“That’s really going to be the test: Does Fortress Russia hold up when you have assets that may be frozen overseas?” said Daniel Tannebaum, a partner at Oliver Wyman who advises banks on sanctions.
For now, U.S. and European officials are not ready to cut off all Russian banks from Swift, the Belgian money transfer system used by more than 11,000 financial institutions worldwide. But a senior Biden administration official told reporters on Thursday that such an action was not off the table. In Europe, governments differ on whether to untether Russia from Swift.
U.S. officials for now do not plan big disruptions to Russia’s energy exports, which are the pillar of the country’s economy. Europe relies on the products, and world leaders do not want to drive oil and gas prices higher, though Germany did halt the Nord Stream 2 gas pipeline project this week.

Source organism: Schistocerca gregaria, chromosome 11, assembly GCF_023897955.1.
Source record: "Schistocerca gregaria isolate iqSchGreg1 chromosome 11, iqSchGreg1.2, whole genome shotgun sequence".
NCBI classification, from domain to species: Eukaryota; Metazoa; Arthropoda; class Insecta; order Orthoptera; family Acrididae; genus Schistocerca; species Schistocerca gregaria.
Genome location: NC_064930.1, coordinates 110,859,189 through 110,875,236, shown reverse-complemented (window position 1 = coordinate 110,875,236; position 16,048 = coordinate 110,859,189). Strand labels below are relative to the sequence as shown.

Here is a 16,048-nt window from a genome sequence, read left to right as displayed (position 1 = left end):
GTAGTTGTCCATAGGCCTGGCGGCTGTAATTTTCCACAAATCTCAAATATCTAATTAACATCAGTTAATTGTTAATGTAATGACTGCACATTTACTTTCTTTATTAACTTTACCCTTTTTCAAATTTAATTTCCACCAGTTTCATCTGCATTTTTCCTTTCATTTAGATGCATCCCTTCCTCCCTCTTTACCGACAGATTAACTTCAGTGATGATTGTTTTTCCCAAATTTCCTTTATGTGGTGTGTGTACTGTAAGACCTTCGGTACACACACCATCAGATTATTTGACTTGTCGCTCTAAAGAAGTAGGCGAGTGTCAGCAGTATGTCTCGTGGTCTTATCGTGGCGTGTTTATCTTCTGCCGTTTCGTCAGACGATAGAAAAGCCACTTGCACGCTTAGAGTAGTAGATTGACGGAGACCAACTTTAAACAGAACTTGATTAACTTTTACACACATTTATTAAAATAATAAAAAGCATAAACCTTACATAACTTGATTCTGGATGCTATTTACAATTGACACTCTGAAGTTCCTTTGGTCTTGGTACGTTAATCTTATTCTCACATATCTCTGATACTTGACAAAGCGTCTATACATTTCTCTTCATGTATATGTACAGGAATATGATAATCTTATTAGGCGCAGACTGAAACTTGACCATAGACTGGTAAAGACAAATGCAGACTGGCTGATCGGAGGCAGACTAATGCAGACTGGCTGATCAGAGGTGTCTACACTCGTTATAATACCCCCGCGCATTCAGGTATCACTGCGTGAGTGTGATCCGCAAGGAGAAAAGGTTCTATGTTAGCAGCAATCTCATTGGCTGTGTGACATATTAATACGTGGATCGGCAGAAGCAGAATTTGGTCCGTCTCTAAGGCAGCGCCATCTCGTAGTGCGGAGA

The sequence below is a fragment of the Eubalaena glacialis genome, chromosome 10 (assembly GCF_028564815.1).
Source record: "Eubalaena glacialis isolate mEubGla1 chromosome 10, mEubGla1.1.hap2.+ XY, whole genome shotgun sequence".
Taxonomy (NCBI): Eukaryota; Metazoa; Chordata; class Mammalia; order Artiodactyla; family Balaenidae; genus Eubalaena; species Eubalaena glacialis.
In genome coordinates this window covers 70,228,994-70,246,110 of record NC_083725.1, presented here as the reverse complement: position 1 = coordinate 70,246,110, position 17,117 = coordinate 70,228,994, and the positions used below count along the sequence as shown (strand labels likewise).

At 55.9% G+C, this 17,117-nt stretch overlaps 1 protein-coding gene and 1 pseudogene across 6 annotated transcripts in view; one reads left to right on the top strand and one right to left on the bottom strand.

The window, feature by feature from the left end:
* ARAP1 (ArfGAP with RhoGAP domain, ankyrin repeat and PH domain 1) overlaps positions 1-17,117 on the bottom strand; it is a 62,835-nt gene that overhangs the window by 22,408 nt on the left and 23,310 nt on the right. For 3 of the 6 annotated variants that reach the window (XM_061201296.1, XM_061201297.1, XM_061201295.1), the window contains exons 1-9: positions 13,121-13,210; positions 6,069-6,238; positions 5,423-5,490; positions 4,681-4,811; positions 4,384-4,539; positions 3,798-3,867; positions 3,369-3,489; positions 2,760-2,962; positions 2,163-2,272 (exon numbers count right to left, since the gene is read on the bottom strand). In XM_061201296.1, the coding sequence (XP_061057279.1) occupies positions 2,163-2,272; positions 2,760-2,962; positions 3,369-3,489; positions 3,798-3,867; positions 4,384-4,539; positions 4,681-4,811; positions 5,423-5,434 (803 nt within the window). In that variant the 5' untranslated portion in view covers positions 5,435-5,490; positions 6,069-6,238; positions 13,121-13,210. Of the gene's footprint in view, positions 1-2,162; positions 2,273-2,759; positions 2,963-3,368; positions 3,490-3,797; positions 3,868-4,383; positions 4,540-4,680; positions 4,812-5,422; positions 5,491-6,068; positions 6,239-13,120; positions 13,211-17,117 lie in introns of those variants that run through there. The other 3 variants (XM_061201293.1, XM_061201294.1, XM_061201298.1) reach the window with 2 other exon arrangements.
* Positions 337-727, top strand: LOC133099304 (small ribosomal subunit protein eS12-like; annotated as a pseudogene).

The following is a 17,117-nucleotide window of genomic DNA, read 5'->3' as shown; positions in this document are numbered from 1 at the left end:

European Union leaders met in Brussels on Thursday evening and pored over the details of proposed sanctions, which they insisted would deliver a heavy blow to the Russian economy.
But documents seen by The New York Times indicated that the bloc, which has close financial ties to Russia and shares borders with Ukraine, would probably defer several difficult decisions, despite pleas from Poland, the Netherlands and the Baltic States to take a hard-line approach.
“Enough of this cheap talking,” said Prime Minister Mateusz Morawiecki of Poland, which has already received Ukrainians fleeing the war. He added: “We are buying as Europe, as the European Union, lots of Russian gas, lots of Russian oil. And President Putin is taking the money from us, Europeans. And he’s turning this into aggression.”
Reporting was contributed by Matina Stevis-Gridneff from Brussels, Alan Rappeport from Washington, Motoko Rich from Tokyo and Yan Zhuang from Melbourne, Australia.